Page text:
“The post spawn is a good time to catch good numbers of fish,” Gleason recommended. “The shad spawn is usually going on from late April to early June. People can catch a lot of fish on topwaters or shallow-running crankbaits around a shad school. In the summer, we’re chasing fish around the shore with topwaters or fishing deep-water structure with crankbaits, jigs, and Carolina rigs.”

During hot months, fish the deeper channels off main points with shad-colored crankbaits, big Texas-rigged worms, jigs or Carolina rigs. Anglers find the deepest water down by the dam, a good place to vertically jig spoons or work drop-shot rigs.

Deep-running crankbaits, like this one used by Kevin VanDam, a four-time Bassmaster Classic champion from Kalamazoo, Mich., to catch a bass, are tiring to work, but they can produce good fish under the right conditions.  (Photo by John N. Felsher)

Deep-running crankbaits, like this one used by Kevin VanDam, a four-time Bassmaster Classic champion from Kalamazoo, Mich., to catch a bass, are tiring to work, but they can produce good fish under the right conditions. (Photo by John N. Felsher)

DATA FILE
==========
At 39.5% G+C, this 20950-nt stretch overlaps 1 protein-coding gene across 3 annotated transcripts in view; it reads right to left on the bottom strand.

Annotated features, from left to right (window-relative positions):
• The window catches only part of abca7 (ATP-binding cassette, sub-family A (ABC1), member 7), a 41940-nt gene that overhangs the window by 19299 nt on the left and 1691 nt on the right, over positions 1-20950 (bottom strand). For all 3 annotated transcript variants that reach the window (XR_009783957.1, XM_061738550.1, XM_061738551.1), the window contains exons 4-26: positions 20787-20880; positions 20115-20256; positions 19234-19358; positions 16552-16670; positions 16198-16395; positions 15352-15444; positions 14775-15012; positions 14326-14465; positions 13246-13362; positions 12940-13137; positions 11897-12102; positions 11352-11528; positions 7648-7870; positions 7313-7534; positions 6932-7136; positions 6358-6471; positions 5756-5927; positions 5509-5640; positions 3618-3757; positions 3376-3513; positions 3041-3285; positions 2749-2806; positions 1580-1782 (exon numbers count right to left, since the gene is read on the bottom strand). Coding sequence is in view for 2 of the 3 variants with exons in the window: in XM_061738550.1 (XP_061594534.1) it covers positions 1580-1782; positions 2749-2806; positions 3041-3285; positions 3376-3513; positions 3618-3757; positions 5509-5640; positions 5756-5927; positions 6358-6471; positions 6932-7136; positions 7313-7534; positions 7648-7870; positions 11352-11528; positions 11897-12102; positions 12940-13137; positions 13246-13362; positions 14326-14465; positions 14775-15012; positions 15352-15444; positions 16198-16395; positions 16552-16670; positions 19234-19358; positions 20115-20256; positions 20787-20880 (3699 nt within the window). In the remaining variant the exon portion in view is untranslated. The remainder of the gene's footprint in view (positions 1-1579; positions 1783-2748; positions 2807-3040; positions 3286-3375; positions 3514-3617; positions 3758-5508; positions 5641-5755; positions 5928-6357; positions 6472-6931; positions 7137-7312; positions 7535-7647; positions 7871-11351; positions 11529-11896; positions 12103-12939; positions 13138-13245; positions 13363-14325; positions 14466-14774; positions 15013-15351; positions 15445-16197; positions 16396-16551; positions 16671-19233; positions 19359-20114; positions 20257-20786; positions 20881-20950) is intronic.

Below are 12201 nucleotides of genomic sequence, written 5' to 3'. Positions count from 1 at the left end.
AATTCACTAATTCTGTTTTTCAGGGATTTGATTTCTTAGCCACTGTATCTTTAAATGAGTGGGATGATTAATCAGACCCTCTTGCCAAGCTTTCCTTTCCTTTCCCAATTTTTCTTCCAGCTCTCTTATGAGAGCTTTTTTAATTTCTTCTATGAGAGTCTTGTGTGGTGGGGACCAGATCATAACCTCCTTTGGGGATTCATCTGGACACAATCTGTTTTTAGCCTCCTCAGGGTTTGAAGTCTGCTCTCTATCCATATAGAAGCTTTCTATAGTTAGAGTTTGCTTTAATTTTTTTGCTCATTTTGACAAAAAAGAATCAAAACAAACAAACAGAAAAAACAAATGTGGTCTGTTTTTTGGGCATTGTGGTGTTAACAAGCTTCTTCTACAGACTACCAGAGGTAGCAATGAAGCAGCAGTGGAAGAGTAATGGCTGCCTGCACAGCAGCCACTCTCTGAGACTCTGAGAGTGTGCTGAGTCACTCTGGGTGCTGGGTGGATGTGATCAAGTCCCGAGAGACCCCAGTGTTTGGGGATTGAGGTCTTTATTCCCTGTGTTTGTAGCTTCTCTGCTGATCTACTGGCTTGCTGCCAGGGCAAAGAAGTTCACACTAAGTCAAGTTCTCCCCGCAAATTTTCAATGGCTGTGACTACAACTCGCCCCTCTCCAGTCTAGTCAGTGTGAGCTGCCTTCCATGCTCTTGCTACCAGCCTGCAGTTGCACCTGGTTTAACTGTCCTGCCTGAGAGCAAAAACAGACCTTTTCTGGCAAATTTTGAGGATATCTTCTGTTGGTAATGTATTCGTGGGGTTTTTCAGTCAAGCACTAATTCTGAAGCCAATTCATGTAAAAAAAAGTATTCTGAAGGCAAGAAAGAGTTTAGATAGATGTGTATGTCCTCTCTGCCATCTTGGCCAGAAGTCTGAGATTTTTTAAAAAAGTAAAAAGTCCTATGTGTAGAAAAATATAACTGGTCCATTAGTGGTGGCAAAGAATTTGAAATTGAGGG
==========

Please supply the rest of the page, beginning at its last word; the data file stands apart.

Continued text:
“Crankbaits are efficient tools for covering deeper water,” VanDam advised. “During hotter times, that’s where many bass live on most lakes. When working deep-running crankbaits, people need a reel designed for power with a wide spool that holds a lot of line so they can make long casts. I like a reel with a lower gear ratio, something like 5.3:1 ratio, with fluorocarbon line for working crankbaits. Fluorocarbon is lower in stretch and gives the angler better sensitivity. It also sinks, so it helps baits run deeper.”

In the fall, bass follow the shad as they head up the creek channels and into the flats. In the right spot, anglers can find schooling bass attacking shad. Throw shad-colored topwaters or lipless crankbaits into the commotion.

Since Toledo Bend spans the Louisiana-Texas line, anglers can fish from a boat with a license from either state. For Texas license information, see HERE, for Louisiana, see HERE.

The Toledo Bend Lake Association offers lunker reward programs for people who catch big bass. Also, Texas Parks and Wildlife operates a similar ShareLunker Program

On either side of the lake, visitors could rent cabins, RV spaces, rooms and campsites or find other accommodations.Toledo Bend is fantastic for fishing, but is also a wonderful tourist destination in its own right. After catching the bass of your dreams, stick around and enjoy what Toledo Bend has to offer.

Originally from Louisiana, John N. Felsher is a professional freelance writer who lives in Semmes, Ala. An avid sportsman, he’s written more than 2,900 articles for more than 157 different magazines on a wide variety of outdoors topics. Follow him on the internet. He also hosts an outdoors tips show for WAVH FM Talk 106.5 radio station in Mobile, Ala. Contact him at j.felsher@hotmail.com or through Facebook.